River Dargle Flood Defence Scheme.
These images were taken during the first week of July, 2017.
The levels of activity fluctuate along this stretch of the riverbank, and especially around the Irish Rail bridge, informed by the tides and priorities.
Since Summer 2016, this is where the heavy-duty engineering works have been taking place.
This is a section of the flood protection scheme that I have not covered in detail — it’s inconvenient for me to access, and others cover it much better.
Standing on an access bridge, adjacent to the Bray Boxing Club (from whence sprang Katie Taylor, and others of illustrious note), looking back up the river, towards the town direction.
In the foreground is the Railway bridge, and in the distance we can see some construction works taking place on the Ravenswell Road, temporarily closed due to on-going works.
That was the site of the old Bray Golf Club — hotly contested as a (potentially) poorly considered site for a shopping centre development complex, and still an area of ground that has to act as a flood plain in the event of tidal surges.
As well as raising a heightened flood protection wall, they’ve created an access ramp down to the riverside.
The area in the background, site of the old Bray Golf course, was both a works compound and vehicle route for the transportation of material to/from the other sectors along the River Dargle involved in construction works.
The Irish Rail Bridge, Bray Harbour:
Phase 1 flood defence works to the Irish Rail bridge commenced in August 2016.
Phase 2 flood defence works will be completed during May to September 2017. This work is being undertaken directly by Irish Rail.
The work includes strengthening the integrity of the bridge by creating buttresses around the base of each pillar.
To do this they have to pile-drive sheets into the river bedrock.
The work is complicated by;
(a) the need not to damage or disturb in any way the actual bridge itself (Irish Rail train and DART carriages pass overhead on an hourly basis), (b) the confined spaces under the bridge, and (c) the twice-daily rising tides from Bray Harbour which spill upriver into the newly expanded basin.
Bray Harbour / Irish Rail Bridge:
The harbour was constructed between the years of 1891 and 1895.
A railway bridge was first built here in 1853.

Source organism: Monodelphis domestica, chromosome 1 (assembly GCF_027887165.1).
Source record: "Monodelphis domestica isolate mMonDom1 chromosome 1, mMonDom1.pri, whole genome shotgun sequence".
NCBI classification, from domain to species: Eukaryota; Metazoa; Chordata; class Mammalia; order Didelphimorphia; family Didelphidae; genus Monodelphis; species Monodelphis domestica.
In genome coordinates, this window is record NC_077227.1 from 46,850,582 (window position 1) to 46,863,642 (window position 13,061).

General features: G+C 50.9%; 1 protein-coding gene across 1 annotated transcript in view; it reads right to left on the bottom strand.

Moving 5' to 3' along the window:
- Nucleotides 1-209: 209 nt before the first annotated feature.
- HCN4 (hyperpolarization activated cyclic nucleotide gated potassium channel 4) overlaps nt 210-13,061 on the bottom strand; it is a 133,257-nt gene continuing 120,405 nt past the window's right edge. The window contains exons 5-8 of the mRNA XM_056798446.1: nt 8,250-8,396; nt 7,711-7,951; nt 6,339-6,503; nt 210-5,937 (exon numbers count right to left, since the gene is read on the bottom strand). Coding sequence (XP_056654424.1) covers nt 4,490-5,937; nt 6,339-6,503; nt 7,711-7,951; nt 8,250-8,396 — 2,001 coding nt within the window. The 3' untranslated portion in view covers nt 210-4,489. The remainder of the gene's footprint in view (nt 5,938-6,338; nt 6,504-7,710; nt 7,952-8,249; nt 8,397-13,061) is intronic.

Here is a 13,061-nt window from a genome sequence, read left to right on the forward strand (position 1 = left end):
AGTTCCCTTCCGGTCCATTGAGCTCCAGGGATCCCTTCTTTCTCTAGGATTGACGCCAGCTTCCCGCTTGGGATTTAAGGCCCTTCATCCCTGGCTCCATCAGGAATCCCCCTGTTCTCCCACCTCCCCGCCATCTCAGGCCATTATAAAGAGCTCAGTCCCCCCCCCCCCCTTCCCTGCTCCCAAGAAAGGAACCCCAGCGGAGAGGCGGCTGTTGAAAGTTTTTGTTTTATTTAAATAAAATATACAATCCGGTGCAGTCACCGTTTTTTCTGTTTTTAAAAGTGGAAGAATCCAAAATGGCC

The following year saw the opening of a railway line between Dublin and Bray.
It was also known as the ‘Harcourt Street Line’
Famed Irish engineer William Dargan, known affectionately as ‘the father of the Irish Railways’, was the man involved with bringing the rail to Bray, and in it’s construction, and which moulded the town into a fashionable resort.
Dargan designed and built Ireland’s first railway line from Dublin to Dún Laoghaire in 1833.
Mid-18th century plans proposed the building of a 12.5-mile (20 km) railway from Bray Daly, which opened on 10 July 1854 to initially terminate at Harcourt Road. (Harcourt Street Station was not built until 1859).
The building of the line was done by two railway companies: The Dublin, Wicklow and Wexford Railway (DW&WR), who built the line from Dundrum to Bray and the Dublin, Dundrum and Rathfarnham Railway (DD&RR), who were to build the line from Harcourt Street to Dundrum.
The latter failed to do so, and the ‘Dublin & Wicklow Railway’ took over the line works.
Following the Beddy Report of 1957, CIÉ began to realise that in an effort to save money, all the non-profitable rural railway branch lines would have to close. The Harcourt Street line was one of these unprofitable railway lines and so the decision to close the line was ultimately reached.
In October 1958, CIÉ gave notice of the closure in the local papers.
The last train, CIÉ 2600 Class AEC railcar number 2652, left Harcourt Street at 4:25pm on 31 December 1958.
The route was preserved after closure, allowing for a potential future reopening. The route corridor remained mostly in-situ until the 2000s. The section between the Grand Canal crossing and the old Stillorgan station was chosen for use by the Luas light rail system whose Green Line opened in 2004. The line crosses Dundrum on the brand-new William Dargan cable-stayed bridge.
An extension of the Luas to Cherrywood opened for passenger service on Saturday 16 October 2010, using most of the old railway alignment.
Bray Railway Station was renamed Bray Daly Railway Station in 1966 in honour of Edward Daly, one of the leaders of the 1916 Easter Rising.
The eastern platform features an interesting set of murals depicting the history of Ireland’s railways.